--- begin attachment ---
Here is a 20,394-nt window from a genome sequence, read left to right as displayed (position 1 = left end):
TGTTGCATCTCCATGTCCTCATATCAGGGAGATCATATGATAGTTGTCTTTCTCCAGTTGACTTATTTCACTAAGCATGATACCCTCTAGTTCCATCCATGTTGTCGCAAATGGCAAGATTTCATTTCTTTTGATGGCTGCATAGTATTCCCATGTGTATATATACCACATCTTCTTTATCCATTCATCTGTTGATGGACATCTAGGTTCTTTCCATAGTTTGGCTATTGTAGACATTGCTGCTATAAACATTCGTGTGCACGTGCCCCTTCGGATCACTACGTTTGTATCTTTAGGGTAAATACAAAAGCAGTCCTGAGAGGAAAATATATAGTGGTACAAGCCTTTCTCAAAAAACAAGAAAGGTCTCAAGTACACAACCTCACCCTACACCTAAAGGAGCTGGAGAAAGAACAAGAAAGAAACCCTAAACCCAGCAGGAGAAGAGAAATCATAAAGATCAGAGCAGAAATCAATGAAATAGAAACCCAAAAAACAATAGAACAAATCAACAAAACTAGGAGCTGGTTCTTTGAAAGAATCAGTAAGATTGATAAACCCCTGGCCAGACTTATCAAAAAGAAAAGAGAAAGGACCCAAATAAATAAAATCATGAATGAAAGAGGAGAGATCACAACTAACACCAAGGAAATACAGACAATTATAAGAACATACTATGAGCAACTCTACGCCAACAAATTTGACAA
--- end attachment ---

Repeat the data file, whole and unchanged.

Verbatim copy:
Here is a 20,394-nt window from a genome sequence, read left to right as displayed (position 1 = left end):
TGTTGCATCTCCATGTCCTCATATCAGGGAGATCATATGATAGTTGTCTTTCTCCAGTTGACTTATTTCACTAAGCATGATACCCTCTAGTTCCATCCATGTTGTCGCAAATGGCAAGATTTCATTTCTTTTGATGGCTGCATAGTATTCCCATGTGTATATATACCACATCTTCTTTATCCATTCATCTGTTGATGGACATCTAGGTTCTTTCCATAGTTTGGCTATTGTAGACATTGCTGCTATAAACATTCGTGTGCACGTGCCCCTTCGGATCACTACGTTTGTATCTTTAGGGTAAATACAAAAGCAGTCCTGAGAGGAAAATATATAGTGGTACAAGCCTTTCTCAAAAAACAAGAAAGGTCTCAAGTACACAACCTCACCCTACACCTAAAGGAGCTGGAGAAAGAACAAGAAAGAAACCCTAAACCCAGCAGGAGAAGAGAAATCATAAAGATCAGAGCAGAAATCAATGAAATAGAAACCCAAAAAACAATAGAACAAATCAACAAAACTAGGAGCTGGTTCTTTGAAAGAATCAGTAAGATTGATAAACCCCTGGCCAGACTTATCAAAAAGAAAAGAGAAAGGACCCAAATAAATAAAATCATGAATGAAAGAGGAGAGATCACAACTAACACCAAGGAAATACAGACAATTATAAGAACATACTATGAGCAACTCTACGCCAACAAATTTGACAA